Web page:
With the pandemic situation worsening, Hawaii’s Governer announced new Hawaii travel restrictions, while Ko Olina Resort announced that it’s closing to the general public.
Hawaii Travel Restrictions
At the urging of Hawaii’s Lt. Governor, the Legislature, the Honolulu City Council, and a number of doctors and medical professionals, Governor David Ige announced a mandatory 14-day quarantine period for all travelers arriving in the islands. This order applies to both visitors and residents and goes into effect on Thursday, March 24.
Ko Olina Resort Closing to the General Public
Officials from Ko Olina Resort Community Association and Ko Olina Resort Operators Association announced the closure on Saturday, 3/21. The official statement says that the shutdown is effective as of Tuesday, March 24. Further, they say the action is to protect the health and safety of the entire resort community and impacts Disney’s Aulani, Four Seasons Oahu, Ko Olina Golf Club, Ko Olina Marina, resort-based activities and activity desks, wedding chapels, lagoon beaches, restrooms, and all parking lots. Marriott’s Ko Olina Beach Club will remain open at this time.
The reason for the action, according to the Honolulu Star-Advertiser, stems form issues that arose thanks to the closure of all public parks in the state. According to area City Council Member Kymberly Pine, resort officials say the closure of public parks drove a flood of people to Ko Olina for beach access. So much so that there are lines for the restrooms and crowding on the beaches. Social distancing, even in this outdoor environment, isn’t possible thanks to the crowding. As a result, the resort is closing to stave off a potentially disastrous public health situation.
Disney Aulani is asking all guests to vacate the property by Tuesday, March 23, at 5 pm HST. They did say, however, they’ll work with guests as needed on a case-by-case basis.
All impacted reservations for hotel and DVC guests that have not started before the closure date will be proactively canceled by Disney. They’re also waiving all fees and points redeposit restrictions. Disney asks guests that fit into the above criteria to not call, as doing so may overload their call centers.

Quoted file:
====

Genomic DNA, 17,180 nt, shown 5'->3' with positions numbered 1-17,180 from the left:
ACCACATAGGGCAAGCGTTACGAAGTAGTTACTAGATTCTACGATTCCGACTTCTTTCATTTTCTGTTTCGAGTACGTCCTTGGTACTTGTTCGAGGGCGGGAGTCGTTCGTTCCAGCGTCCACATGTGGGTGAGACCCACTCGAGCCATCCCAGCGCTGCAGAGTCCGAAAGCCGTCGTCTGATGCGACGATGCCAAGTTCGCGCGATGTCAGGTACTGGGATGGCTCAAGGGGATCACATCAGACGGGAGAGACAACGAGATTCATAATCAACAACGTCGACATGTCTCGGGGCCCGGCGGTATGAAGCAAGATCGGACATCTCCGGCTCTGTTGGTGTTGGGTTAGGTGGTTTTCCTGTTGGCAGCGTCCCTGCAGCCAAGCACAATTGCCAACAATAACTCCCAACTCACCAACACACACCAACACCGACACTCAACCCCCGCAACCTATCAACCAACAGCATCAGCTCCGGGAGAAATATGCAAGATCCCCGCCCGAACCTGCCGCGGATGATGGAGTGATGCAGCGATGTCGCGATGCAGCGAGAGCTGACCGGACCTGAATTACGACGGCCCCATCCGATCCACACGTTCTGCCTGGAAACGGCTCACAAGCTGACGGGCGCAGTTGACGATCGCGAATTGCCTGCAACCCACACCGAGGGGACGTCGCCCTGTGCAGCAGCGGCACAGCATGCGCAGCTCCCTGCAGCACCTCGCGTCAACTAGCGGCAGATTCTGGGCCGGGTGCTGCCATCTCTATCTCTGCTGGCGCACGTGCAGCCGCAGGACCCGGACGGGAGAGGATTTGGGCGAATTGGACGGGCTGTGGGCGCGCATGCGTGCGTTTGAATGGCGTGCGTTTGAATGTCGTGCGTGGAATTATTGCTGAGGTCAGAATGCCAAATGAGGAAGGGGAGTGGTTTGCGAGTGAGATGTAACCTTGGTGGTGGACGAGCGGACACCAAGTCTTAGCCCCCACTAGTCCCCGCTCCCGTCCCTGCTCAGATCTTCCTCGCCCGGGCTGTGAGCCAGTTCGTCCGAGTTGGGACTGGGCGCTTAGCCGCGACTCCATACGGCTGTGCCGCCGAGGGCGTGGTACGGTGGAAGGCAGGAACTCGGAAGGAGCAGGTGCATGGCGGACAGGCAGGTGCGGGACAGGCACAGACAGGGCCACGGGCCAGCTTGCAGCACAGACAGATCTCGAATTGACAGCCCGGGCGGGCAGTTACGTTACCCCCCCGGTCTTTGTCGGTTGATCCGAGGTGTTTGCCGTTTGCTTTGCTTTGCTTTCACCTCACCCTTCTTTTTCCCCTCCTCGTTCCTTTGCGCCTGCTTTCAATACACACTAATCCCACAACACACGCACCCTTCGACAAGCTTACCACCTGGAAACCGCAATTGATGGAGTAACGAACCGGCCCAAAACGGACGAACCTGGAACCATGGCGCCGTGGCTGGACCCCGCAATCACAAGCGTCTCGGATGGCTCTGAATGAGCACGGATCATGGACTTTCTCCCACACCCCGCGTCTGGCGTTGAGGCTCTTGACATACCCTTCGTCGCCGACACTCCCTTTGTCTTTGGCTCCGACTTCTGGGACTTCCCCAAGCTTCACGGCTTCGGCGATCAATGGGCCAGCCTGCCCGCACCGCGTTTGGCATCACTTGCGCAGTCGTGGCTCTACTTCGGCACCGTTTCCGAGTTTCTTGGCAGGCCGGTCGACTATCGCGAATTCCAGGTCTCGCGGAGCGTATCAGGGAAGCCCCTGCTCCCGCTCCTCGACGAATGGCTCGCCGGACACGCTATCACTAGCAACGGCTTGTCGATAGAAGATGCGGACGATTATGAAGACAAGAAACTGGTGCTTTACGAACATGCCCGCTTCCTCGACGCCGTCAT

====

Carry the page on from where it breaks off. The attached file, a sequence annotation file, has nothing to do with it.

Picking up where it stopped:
Four Seasons Oahu
At the time of this writing, Four Seasons Oahu has yet to update its messaging. Prior to Ko Olina’s blanket announcement, they already closed their restaurants and spa.
Hawaii Travel Restrictions + Ko Olina Closing, Final Thoughts
If anyone is still in doubt regarding the severity of the situation, know this. As of this writing, the number of cases in the US is exploding – we’re now 3rd in the world for the most confirmed cases. On Friday, we ranked 5th. And, again, I don’t care if you think you’re safe and won’t die. This is about the rest of your family, your community, our nation, and our entire species. These latest moves by the State of Hawaii and Ko Olina Resort simply emphasize this fact. So, stay home and stay safe. The quicker we can get through this, the quicker we can all get back to traveling and having fun.
Why isn’t the greedy Marriott closing since people are suppose to quarantine for 14 days. People must have a lot of points?
Island Miler says
Good question! Makes no sense to me. But, standard hotels throughout the state, with the exception of Hale Koa, are remaining open.
John H says
Cases in the US are NOT “exploding” and both the ones rate and mortality rate for the “common” flu so far exceed this latest germ that no one – this reporter included – even bothers to report it. Sheep mentality. Let’s really wait-n-see… Once the media finds something the ” next” interesting thing this will begin to fade and do will the disproportionate, dramatic race to the bottom orders by government.
Island Miler says
While you’re correct in saying that mortality rates for the common flu far exceed those of COVID-19, that fact may not continue to hold true. After all, COVID-19 is a virus we know very little about and have no innate immunity to. What’s more, what we do know about the virus is that it is far more easily spread than the flu, it has no treatment, and no vaccine is available. Further, the number of people needing hospitalization all at once is very different from what we see in even bad flu seasons. This crush of hospitalizations is overloading the medical system and causing medical professionals to make some incredibly difficult decisions. What’s more, the current pandemic is far worse than the SARS outbreak back in the early 2000s.